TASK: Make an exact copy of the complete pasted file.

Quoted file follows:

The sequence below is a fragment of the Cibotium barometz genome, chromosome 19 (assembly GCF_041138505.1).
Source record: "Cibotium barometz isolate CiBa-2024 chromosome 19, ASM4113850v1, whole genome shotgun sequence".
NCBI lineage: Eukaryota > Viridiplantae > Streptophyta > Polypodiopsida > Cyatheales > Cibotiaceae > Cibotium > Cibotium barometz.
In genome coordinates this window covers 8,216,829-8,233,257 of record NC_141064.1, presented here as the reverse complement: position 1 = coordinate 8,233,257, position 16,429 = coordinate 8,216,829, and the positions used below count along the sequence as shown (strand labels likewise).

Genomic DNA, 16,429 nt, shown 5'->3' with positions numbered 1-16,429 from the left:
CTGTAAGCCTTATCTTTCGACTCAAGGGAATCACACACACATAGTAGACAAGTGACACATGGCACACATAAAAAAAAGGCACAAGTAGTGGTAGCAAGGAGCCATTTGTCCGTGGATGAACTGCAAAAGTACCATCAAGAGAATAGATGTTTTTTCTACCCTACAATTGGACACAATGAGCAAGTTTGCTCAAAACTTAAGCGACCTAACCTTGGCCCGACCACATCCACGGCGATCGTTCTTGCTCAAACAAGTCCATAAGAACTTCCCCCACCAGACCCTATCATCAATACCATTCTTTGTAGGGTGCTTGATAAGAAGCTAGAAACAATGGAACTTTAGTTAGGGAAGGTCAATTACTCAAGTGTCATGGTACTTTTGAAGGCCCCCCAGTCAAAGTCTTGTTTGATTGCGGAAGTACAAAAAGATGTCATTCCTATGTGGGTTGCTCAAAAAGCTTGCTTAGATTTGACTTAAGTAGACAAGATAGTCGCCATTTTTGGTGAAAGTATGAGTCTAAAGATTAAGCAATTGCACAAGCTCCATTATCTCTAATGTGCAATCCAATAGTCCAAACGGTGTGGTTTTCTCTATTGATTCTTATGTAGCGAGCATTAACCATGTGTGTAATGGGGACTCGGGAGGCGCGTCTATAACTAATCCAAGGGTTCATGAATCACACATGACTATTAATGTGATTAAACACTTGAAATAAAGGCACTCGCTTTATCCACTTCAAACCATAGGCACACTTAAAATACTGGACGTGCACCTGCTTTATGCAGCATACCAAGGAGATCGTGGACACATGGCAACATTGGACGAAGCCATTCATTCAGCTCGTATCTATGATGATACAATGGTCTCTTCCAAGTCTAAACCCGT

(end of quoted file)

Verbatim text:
The sequence below is a fragment of the Cibotium barometz genome, chromosome 19 (assembly GCF_041138505.1).
Source record: "Cibotium barometz isolate CiBa-2024 chromosome 19, ASM4113850v1, whole genome shotgun sequence".
NCBI lineage: Eukaryota > Viridiplantae > Streptophyta > Polypodiopsida > Cyatheales > Cibotiaceae > Cibotium > Cibotium barometz.
In genome coordinates this window covers 8,216,829-8,233,257 of record NC_141064.1, presented here as the reverse complement: position 1 = coordinate 8,233,257, position 16,429 = coordinate 8,216,829, and the positions used below count along the sequence as shown (strand labels likewise).

Genomic DNA, 16,429 nt, shown 5'->3' with positions numbered 1-16,429 from the left:
CTGTAAGCCTTATCTTTCGACTCAAGGGAATCACACACACATAGTAGACAAGTGACACATGGCACACATAAAAAAAAGGCACAAGTAGTGGTAGCAAGGAGCCATTTGTCCGTGGATGAACTGCAAAAGTACCATCAAGAGAATAGATGTTTTTTCTACCCTACAATTGGACACAATGAGCAAGTTTGCTCAAAACTTAAGCGACCTAACCTTGGCCCGACCACATCCACGGCGATCGTTCTTGCTCAAACAAGTCCATAAGAACTTCCCCCACCAGACCCTATCATCAATACCATTCTTTGTAGGGTGCTTGATAAGAAGCTAGAAACAATGGAACTTTAGTTAGGGAAGGTCAATTACTCAAGTGTCATGGTACTTTTGAAGGCCCCCCAGTCAAAGTCTTGTTTGATTGCGGAAGTACAAAAAGATGTCATTCCTATGTGGGTTGCTCAAAAAGCTTGCTTAGATTTGACTTAAGTAGACAAGATAGTCGCCATTTTTGGTGAAAGTATGAGTCTAAAGATTAAGCAATTGCACAAGCTCCATTATCTCTAATGTGCAATCCAATAGTCCAAACGGTGTGGTTTTCTCTATTGATTCTTATGTAGCGAGCATTAACCATGTGTGTAATGGGGACTCGGGAGGCGCGTCTATAACTAATCCAAGGGTTCATGAATCACACATGACTATTAATGTGATTAAACACTTGAAATAAAGGCACTCGCTTTATCCACTTCAAACCATAGGCACACTTAAAATACTGGACGTGCACCTGCTTTATGCAGCATACCAAGGAGATCGTGGACACATGGCAACATTGGACGAAGCCATTCATTCAGCTCGTATCTATGATGATACAATGGTCTCTTCCAAGTCTAAACCCGT